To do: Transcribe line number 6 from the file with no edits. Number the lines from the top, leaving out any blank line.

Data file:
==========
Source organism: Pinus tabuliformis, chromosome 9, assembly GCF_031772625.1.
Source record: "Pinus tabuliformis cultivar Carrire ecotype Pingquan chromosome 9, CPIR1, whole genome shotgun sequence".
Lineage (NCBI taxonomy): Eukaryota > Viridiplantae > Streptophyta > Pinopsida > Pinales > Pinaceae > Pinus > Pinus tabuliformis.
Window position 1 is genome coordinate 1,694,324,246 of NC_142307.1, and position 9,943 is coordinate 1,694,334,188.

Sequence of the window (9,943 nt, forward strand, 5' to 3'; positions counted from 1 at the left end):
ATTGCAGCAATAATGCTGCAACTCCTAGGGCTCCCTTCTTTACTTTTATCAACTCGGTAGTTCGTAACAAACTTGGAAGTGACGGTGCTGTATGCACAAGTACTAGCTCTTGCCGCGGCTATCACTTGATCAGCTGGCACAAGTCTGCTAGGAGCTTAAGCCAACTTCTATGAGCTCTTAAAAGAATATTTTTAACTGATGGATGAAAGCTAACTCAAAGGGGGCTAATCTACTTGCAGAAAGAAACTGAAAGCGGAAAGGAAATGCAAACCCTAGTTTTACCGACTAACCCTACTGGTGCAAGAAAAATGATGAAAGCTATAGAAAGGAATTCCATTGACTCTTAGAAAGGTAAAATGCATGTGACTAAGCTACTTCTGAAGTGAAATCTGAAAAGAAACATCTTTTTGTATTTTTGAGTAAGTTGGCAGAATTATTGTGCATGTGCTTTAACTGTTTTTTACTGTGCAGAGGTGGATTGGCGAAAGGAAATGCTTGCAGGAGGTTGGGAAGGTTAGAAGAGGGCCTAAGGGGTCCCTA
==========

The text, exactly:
ATTGCAGCAATAATGCTGCAACTCCTAGGGCTCCCTTCTTTACTTTTATCAACTCGGTAGTTCGTAACAAACTTGGAAGTGACGGTGCTGTATGCACAAGTACTAGCTCTTGCCGCGGCTATCACTTGATCAGCTGGCACAAGTCTGCTAGGAGCTTAAGCCAACTTCTATGAGCTCTTAAAAGAATATTTTTAACTGATGGATGAAAGCTAACTCAAAGGGGGCTAATCTACTTGCAGAAAGAAACTGAAAGCGGAAAGGAAATGCAAACCCTAGTTTTACCGACTAACCCTACTGGTGCAAGAAAAATGATGAAAGCTATAGAAAGGAATTCCATTGACTCTTAGAAAGGTAAAATGCATGTGACTAAGCTACTTCTGAAGTGAAATCTGAAAAGAAACATCTTTTTGTATTTTTGAGTAAGTTGGCAGAATTATTGTGCATGTGCTTTAACTGTTTTTTACTGTGCAGAGGTGGATTGGCGAAAGGAAATGCTTGCAGGAGGTTGGGAAGGTTAGAAGAGGGCCTAAGGGGTCCCTA